the words: “Sorry, that I am unprepared but I came
here

only to
finish a paper with my friend Hagen”.

His talk dealt
with
the proliferation of vortex lines

explaining the critical properties of
superfluid helium.

He had proposed this mechanism in a lecture in 1955,

probably inspired by a similar proposal
by Shockley in 1952

that the proliferation of defect lines
should drive the melting transition.

Both have probably known
the pioneering 1949 paper by Onsager

who
had explained the phase transition
of the
two-dimensional Ising model

by the
proliferation
of the line-like domain walls between up and down spins,

and conjectured a similar mechanism
for the vortex lines in superfluid helium.

To his surprise, Feynman encountered strong but unjustified
criticism from the young people

in the audience who wanted to show that they were
smart.

They had just learned to calculate critical properties
by applying the renormalization group

to complex scalar field theory, and did not believe
that vortex lines were relevant.

At that time,
the disorder field description of superfluid helium
was not yet common

knowledge. These describe ensembles of vortex lines by
fields

whose Feynman diagrams are
direct pictures of these lines.

I had inroduced these fields
in 1982 and published a full theory in a textbook in 1989

(*
Gauge Fields in Condensed Matter, Vols. I
and II *).

After his talk and the fights, Feynman
was extremely exhausted and

disappointed by
the agressiveness of the audience.

He lay down in my office and sighed "I should not
have talked!

Why am I doing this to myself?". When he returned
to Caltech

he felt quite ill and I was very worried. Of course, I
did not dare

to press him to go through our paper

and permit me to send it off to a journal.

In February 1984 I returned to Berlin

to my regular teaching duties, and forgot all
about our

manuscript, when

in a night of
May 1986 the telephone rang

and Helen Tuck, Feynman's
secretary, told me that

Feynman
found the paper OK as it was

and wanted me to submit it to Physical Review A.

It was interesting to observe the reaction of the referrees

to a paper with Feynman as
an author: One wrote:

“The manuscript shows the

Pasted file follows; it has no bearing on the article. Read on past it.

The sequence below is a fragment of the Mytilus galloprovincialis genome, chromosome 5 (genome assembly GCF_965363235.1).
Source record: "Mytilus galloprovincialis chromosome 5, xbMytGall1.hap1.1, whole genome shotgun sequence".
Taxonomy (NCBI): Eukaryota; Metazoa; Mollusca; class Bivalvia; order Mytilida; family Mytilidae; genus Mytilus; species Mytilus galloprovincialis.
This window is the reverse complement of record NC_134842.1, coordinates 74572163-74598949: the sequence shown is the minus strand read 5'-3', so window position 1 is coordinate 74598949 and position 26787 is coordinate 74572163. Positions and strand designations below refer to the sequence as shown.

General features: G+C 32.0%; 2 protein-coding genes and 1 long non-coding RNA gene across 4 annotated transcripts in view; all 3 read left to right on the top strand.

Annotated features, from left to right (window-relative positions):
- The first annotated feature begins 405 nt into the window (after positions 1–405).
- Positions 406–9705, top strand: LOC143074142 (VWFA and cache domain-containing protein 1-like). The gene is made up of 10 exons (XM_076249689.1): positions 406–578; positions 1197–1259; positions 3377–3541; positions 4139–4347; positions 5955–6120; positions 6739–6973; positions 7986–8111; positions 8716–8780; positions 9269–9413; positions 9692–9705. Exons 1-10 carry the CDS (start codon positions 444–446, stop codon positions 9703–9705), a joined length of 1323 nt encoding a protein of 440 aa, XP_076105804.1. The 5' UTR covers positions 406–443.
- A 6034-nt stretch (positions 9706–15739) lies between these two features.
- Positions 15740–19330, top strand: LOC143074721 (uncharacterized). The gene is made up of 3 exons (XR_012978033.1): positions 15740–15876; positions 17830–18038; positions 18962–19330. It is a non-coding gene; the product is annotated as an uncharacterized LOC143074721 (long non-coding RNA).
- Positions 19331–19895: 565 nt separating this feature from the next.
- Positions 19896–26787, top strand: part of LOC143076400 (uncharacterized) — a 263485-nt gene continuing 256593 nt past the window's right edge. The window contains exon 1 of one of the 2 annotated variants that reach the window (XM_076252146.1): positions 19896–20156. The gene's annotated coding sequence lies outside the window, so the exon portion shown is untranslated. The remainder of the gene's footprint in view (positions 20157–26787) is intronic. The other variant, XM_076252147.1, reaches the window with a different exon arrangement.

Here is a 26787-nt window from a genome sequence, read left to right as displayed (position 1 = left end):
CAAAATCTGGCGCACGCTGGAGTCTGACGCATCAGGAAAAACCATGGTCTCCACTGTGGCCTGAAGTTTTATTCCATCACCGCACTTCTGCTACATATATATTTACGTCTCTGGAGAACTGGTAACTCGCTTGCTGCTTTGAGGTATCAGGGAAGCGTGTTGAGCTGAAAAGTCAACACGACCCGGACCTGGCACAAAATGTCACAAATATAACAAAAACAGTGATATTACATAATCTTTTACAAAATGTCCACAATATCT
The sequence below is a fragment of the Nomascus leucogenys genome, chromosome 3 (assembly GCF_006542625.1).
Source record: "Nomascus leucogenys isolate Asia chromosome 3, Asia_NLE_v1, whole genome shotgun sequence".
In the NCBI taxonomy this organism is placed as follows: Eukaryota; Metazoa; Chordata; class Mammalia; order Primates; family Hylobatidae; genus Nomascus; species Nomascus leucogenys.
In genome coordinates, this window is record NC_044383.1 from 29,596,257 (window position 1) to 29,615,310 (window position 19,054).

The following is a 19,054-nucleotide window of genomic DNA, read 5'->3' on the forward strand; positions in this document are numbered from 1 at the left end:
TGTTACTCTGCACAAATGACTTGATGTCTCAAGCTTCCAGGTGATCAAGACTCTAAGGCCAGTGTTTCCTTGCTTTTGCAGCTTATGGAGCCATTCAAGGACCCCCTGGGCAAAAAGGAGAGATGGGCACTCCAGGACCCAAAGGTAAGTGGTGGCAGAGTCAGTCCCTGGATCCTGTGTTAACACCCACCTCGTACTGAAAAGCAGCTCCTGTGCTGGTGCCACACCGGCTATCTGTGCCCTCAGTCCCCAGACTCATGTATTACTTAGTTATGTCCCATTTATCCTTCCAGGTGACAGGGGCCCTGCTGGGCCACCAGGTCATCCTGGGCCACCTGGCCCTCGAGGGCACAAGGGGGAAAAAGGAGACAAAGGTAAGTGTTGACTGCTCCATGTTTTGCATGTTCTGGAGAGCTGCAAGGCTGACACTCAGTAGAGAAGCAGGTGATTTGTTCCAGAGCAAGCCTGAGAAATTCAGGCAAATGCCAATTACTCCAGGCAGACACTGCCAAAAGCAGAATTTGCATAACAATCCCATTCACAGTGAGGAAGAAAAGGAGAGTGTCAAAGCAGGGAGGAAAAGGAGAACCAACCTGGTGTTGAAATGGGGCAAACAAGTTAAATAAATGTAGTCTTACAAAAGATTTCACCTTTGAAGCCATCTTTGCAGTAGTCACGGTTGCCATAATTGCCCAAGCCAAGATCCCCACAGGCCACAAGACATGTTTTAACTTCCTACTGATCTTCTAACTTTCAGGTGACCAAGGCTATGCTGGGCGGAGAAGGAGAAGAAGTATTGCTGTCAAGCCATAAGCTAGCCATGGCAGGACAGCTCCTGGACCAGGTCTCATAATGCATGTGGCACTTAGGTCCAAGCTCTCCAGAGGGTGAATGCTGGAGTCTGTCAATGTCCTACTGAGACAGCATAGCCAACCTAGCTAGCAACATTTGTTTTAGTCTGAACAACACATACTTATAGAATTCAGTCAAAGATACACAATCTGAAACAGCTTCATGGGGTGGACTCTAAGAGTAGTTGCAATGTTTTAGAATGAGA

clarity and conciseness typical for Feynman's
writing”.

The paper appeared in
December 1986.

Feynman
never expected the method would be applicable to quantum field theory.

In recent years, however, I have found a way of doing
this,

what I have named *
Field-Theoretic Variational
Perturbation Theory*
which

has led to the
most reliable
calculations of critical

properties of systems near phase transitions so far.

In particular, the most-accurately known singularity
of the specific heat of superfluid helium

which has been measured with great effort in a
satellite experiment by J. Lipa and collaborators

was precisely predicted, and I have written a textbook
on this subject

(*Critical Properties of phi^4 Theories*).

Inspired by the collaboration with Feynman
I published in 1990 the

first edition of my textbook

on *
Path Integrals in Quantum Mechanics, Statistics,
and Polymer Physics*

which has become a real best seller.

The
third edition appearing now contains also
applications to financial markets.

Without him, this book would have never appeared

and many problems would have remained unsolved.

Another system we discussed many times

was a stack of biomembranes. If they are contained between two walls

they exert a pressure obeying a law very similar to the ideal gas law

(Helfrich's law: p d^3=c T^2/k,
where p=pressure, d=distance between the walls, T=temperature,

k=stiffness of
membranes). The challenge was
to find the proportionality constant c

which was only known from
Monte-Carlo simulations.
Unfortunately we could not find
a solution at that time.

The problem was not forgotten, however, and many years later I succeeded

in solving it with the help of field-theoretic variational perturbation theory.

Of all the physicists I have known, Feynman impressed me most

with the simplicity and elegance with which he
articulates and solves

complicated problems. His course I attended was
extremely clear.

He never used camouflaging mathematical language to
express physical

facts. If someone did, he always stopped him with the
question “what’s that?”,

and insisted on a down-to-earth explanation. He never made the student feel stupid

(unless he really was) and always explained his ideas
to exhaustion.

He was a perfect teacher. It is somewhat amazing that
he has produced

only a relatively small number of excellent postdocs of his own, in comparison with

J.A. Wheeler

too few
students had the courage to approach him.

Feynman has certainly shaped the thinking of all Caltech students

who went through his
classes even if they graduated with other thesis advisors.

And, of course, the many
students and colleagues around the world

who have studied his fascinating textbooks on physics.